Australopithecus is one of several species of hominins who may or may not be Homo sapiens direct ancestor. Fossils of Australopithecus have been found in Africa dating to the period between 4.2 and 1.4 million years ago. They discovered how to use tools approximately 2 million years ago, marking the beginning of the Lower Paleolithic period.
Australopithecus used bipedal locomotion (walked upright on two legs), had a long forearm and lumbar column relative to African or Asian apes, stood between 1.2 and 1.5 meters, and had a body mass of 30-35 kilograms and a brain size between 350 and 600 cubic centimeters.
In general, scientists recognize seven species of the genus Australopithecus (although certainly there is debate). A. sebida, reported in 2011, may not be Australopithecus, and reports suggest that the species definition may need revising.
- Australopithecus afarensis, 3.6-2.9 million years ago (mya). Laetoli (Tanzania), Koobi Fora and West Turkana (Kenya), Omo and Selam aka Dikika (Ethiopia), Middle Awash and Hadar regions in Ethiopia, Sterkfontein, South Africa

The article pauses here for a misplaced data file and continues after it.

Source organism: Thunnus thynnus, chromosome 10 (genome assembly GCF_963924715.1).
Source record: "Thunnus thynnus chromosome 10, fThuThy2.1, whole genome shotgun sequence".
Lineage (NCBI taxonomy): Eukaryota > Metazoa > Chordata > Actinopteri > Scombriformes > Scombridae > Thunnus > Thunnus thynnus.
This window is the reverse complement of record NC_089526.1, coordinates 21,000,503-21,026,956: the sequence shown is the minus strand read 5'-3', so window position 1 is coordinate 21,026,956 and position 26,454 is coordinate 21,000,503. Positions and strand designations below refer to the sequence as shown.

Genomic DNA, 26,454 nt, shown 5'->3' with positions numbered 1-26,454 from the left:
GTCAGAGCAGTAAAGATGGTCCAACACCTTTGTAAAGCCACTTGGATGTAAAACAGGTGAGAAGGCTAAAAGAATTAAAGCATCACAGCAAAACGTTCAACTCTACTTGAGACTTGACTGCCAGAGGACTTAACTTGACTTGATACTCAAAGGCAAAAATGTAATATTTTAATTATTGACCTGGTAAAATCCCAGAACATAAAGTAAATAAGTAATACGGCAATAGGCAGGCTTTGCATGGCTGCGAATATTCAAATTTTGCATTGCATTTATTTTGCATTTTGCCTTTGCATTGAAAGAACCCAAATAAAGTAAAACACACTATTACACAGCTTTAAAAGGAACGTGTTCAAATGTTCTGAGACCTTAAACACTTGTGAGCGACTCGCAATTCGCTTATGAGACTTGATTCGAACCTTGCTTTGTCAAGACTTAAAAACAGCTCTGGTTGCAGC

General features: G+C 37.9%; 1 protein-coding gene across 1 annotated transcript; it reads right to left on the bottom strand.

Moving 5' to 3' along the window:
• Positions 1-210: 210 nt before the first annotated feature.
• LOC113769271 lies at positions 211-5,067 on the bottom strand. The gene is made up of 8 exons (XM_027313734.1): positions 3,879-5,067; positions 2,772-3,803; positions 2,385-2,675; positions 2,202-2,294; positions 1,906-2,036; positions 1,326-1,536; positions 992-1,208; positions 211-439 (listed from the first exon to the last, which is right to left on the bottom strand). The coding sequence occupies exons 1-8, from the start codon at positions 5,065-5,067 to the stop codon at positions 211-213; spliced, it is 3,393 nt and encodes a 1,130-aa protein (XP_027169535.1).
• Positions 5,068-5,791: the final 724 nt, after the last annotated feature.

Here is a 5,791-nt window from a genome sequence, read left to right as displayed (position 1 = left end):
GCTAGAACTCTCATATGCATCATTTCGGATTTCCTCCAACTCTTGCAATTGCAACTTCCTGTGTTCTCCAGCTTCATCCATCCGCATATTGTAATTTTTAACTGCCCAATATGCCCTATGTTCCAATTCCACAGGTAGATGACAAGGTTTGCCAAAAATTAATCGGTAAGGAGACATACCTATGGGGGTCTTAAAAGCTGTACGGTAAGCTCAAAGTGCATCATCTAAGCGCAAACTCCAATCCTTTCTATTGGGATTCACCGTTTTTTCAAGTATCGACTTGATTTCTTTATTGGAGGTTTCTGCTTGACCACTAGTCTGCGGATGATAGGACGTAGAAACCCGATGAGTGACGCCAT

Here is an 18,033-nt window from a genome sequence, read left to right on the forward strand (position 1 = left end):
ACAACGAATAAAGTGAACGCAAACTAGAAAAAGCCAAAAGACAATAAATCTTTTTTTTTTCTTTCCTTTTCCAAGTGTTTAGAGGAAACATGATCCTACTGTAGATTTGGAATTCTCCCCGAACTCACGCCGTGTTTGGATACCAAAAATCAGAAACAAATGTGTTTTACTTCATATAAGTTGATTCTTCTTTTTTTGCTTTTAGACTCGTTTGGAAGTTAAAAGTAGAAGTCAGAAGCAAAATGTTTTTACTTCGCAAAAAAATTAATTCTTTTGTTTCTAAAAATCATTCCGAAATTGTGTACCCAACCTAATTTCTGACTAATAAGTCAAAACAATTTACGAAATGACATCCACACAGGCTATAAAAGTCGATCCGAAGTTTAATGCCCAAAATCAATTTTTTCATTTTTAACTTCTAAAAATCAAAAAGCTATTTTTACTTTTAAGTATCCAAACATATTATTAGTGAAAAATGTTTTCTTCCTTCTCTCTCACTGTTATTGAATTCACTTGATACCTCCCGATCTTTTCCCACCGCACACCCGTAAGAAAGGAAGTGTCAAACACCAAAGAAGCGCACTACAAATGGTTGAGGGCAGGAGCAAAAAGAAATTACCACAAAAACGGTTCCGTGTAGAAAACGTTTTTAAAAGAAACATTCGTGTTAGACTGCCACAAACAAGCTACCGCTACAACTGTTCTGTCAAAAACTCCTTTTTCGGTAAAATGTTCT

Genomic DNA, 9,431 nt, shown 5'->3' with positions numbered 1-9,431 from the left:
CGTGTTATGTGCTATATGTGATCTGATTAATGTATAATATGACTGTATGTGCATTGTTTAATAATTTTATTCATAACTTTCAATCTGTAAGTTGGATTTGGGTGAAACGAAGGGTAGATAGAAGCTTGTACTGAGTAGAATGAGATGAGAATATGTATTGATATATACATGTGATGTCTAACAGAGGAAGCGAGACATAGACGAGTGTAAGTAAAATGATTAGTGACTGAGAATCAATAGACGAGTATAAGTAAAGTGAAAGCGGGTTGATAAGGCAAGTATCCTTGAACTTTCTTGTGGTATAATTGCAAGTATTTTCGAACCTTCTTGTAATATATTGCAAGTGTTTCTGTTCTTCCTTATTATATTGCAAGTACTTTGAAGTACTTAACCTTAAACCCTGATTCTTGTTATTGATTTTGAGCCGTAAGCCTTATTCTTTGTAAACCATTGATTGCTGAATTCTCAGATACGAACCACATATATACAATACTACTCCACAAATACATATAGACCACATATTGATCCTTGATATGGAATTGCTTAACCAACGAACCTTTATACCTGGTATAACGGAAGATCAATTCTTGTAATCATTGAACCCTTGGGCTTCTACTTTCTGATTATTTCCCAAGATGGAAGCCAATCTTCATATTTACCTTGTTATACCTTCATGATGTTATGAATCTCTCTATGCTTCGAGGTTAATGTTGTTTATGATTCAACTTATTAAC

- A. aethiopicus, 2.7-2.3 mya. West Turkana in Kenya, Omo Shungura in Ethiopia.
- A. africanus, 3-2 mya. Makapansgat, Sterkfontein, Taung in South Africa.
- A. anamensis, 4.17-3.9 mya. Kanapoi and Allia Bay in Kenya, Fejej and Galili in Ethiopia.
- A. bahrelghazali, 3.5-3.0 mya. Koro-Toro in Chad.
- A. boisei (sometimes designated Paranthropus boisei), 2.3-1.4 million years ago. Chiwondo in Malawi, Olduvai Gorge and Peninj in Tanzania, Koobi Fora and West Turkana in Kenya, Omo Shungura and Konso-Gardula in Ethiopia.
- A. garhi 2.5 mya. Bouri and Omo Shungura in Ethiopia, Baringo-Chemeron in Kenya.
- A. robustus, 1.7 mya. Kromdraai, Swartkrans, Drimolen and Gondolin, South Africa.
- A. sebida, 1.977 mya. Malapa cave, South Africa.
This definition is part of the About.com Guide to the Lower Paleolithic.
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